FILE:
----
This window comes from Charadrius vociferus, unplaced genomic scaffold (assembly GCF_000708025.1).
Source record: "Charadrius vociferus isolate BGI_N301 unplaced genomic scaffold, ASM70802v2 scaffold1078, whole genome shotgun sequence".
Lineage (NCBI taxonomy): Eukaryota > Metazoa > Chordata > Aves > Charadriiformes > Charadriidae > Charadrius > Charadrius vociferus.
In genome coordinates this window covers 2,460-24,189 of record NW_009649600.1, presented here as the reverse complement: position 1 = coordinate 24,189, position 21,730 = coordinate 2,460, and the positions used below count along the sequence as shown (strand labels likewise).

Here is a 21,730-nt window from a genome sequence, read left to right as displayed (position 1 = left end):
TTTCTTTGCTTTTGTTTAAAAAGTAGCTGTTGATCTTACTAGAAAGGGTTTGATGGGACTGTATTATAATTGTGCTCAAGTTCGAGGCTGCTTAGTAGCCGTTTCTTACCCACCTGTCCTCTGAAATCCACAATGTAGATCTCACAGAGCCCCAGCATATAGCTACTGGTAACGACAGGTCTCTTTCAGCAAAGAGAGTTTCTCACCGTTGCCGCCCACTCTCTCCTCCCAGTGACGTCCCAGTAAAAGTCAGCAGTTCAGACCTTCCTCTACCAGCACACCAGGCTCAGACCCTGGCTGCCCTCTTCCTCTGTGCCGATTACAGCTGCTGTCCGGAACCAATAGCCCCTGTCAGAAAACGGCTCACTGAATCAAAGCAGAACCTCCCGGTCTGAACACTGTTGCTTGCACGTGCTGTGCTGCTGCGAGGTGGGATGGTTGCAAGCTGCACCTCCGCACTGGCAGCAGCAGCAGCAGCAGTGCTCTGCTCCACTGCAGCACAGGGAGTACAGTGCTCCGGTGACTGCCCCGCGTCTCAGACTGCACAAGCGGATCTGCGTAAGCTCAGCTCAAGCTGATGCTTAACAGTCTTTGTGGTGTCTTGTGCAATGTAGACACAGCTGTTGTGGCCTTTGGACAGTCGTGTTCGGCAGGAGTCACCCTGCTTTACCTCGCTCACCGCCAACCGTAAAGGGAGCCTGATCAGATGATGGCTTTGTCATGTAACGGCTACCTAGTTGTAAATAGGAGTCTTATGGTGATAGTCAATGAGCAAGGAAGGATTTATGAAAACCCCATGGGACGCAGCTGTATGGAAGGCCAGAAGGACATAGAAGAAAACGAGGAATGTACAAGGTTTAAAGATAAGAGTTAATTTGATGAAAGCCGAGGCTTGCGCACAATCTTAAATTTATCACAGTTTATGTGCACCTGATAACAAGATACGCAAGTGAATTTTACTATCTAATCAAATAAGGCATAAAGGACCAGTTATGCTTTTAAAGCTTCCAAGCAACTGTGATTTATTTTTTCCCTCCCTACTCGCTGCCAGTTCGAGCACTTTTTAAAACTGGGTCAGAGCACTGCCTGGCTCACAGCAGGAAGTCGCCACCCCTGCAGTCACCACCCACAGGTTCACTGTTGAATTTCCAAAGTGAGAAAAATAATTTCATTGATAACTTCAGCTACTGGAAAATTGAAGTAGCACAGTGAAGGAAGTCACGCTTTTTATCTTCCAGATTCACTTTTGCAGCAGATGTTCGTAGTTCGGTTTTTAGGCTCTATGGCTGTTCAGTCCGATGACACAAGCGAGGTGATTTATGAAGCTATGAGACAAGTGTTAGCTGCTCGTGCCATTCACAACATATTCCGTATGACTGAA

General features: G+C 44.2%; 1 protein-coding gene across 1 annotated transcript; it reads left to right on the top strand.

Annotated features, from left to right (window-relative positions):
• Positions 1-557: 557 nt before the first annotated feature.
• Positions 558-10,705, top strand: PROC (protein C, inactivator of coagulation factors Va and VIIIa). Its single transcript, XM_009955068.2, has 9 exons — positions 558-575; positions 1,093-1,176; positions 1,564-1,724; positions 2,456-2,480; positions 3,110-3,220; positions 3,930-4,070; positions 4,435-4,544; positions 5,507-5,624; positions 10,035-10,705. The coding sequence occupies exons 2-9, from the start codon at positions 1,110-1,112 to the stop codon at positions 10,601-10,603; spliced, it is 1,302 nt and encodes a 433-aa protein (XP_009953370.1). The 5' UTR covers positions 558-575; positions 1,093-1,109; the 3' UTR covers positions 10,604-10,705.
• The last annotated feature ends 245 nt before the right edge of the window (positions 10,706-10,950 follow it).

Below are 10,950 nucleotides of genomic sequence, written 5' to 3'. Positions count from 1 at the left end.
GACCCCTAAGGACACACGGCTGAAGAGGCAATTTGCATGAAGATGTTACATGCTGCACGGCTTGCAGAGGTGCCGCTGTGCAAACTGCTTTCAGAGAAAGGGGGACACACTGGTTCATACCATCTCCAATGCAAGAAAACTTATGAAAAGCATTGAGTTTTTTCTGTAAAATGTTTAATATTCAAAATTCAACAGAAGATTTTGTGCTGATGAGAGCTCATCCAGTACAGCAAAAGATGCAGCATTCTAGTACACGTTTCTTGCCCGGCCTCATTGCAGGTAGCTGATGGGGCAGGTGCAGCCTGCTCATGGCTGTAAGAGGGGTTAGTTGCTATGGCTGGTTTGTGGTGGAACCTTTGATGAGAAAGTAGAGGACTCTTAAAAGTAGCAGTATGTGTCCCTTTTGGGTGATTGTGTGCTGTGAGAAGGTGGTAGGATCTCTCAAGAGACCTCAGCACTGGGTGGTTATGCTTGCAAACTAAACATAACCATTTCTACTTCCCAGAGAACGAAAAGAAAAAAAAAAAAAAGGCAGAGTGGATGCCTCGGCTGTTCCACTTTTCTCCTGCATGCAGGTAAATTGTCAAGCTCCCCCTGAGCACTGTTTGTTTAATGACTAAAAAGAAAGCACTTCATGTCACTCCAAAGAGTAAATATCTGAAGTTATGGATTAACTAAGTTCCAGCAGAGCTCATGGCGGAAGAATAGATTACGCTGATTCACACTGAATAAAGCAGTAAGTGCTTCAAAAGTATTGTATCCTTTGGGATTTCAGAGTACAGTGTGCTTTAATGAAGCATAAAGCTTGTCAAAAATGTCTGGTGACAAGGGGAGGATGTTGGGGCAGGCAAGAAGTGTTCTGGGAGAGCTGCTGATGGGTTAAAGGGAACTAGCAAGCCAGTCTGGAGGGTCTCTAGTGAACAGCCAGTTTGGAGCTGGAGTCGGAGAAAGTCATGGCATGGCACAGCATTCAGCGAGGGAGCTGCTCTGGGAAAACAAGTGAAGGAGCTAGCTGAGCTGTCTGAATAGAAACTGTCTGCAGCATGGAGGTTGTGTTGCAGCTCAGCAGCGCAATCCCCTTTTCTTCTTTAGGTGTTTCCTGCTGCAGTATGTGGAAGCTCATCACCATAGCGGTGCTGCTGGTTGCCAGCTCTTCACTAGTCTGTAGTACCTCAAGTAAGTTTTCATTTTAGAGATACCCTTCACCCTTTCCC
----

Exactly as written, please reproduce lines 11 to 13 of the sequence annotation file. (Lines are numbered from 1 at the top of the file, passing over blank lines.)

• The last annotated feature ends 245 nt before the right edge of the window (positions 10,706-10,950 follow it).

Below are 10,950 nucleotides of genomic sequence, written 5' to 3'. Positions count from 1 at the left end.
GACCCCTAAGGACACACGGCTGAAGAGGCAATTTGCATGAAGATGTTACATGCTGCACGGCTTGCAGAGGTGCCGCTGTGCAAACTGCTTTCAGAGAAAGGGGGACACACTGGTTCATACCATCTCCAATGCAAGAAAACTTATGAAAAGCATTGAGTTTTTTCTGTAAAATGTTTAATATTCAAAATTCAACAGAAGATTTTGTGCTGATGAGAGCTCATCCAGTACAGCAAAAGATGCAGCATTCTAGTACACGTTTCTTGCCCGGCCTCATTGCAGGTAGCTGATGGGGCAGGTGCAGCCTGCTCATGGCTGTAAGAGGGGTTAGTTGCTATGGCTGGTTTGTGGTGGAACCTTTGATGAGAAAGTAGAGGACTCTTAAAAGTAGCAGTATGTGTCCCTTTTGGGTGATTGTGTGCTGTGAGAAGGTGGTAGGATCTCTCAAGAGACCTCAGCACTGGGTGGTTATGCTTGCAAACTAAACATAACCATTTCTACTTCCCAGAGAACGAAAAGAAAAAAAAAAAAAAGGCAGAGTGGATGCCTCGGCTGTTCCACTTTTCTCCTGCATGCAGGTAAATTGTCAAGCTCCCCCTGAGCACTGTTTGTTTAATGACTAAAAAGAAAGCACTTCATGTCACTCCAAAGAGTAAATATCTGAAGTTATGGATTAACTAAGTTCCAGCAGAGCTCATGGCGGAAGAATAGATTACGCTGATTCACACTGAATAAAGCAGTAAGTGCTTCAAAAGTATTGTATCCTTTGGGATTTCAGAGTACAGTGTGCTTTAATGAAGCATAAAGCTTGTCAAAAATGTCTGGTGACAAGGGGAGGATGTTGGGGCAGGCAAGAAGTGTTCTGGGAGAGCTGCTGATGGGTTAAAGGGAACTAGCAAGCCAGTCTGGAGGGTCTCTAGTGAACAGCCAGTTTGGAGCTGGAGTCGGAGAAAGTCATGGCATGGCACAGCATTCAGCGAGGGAGCTGCTCTGGGAAAACAAGTGAAGGAGCTAGCTGAGCTGTCTGAATAGAAACTGTCTGCAGCATGGAGGTTGTGTTGCAGCTCAGCAGCGCAATCCCCTTTTCTTCTTTAGGTGTTTCCTGCTGCAGTATGTGGAAGCTCATCACCATAGCGGTGCTGCTGGTTGCCAGCTCTTCACTAGTCTGTAGTACCTCAAGTAAGTTTTCATTTTAGAGATACCCTTCACCCTTTCCC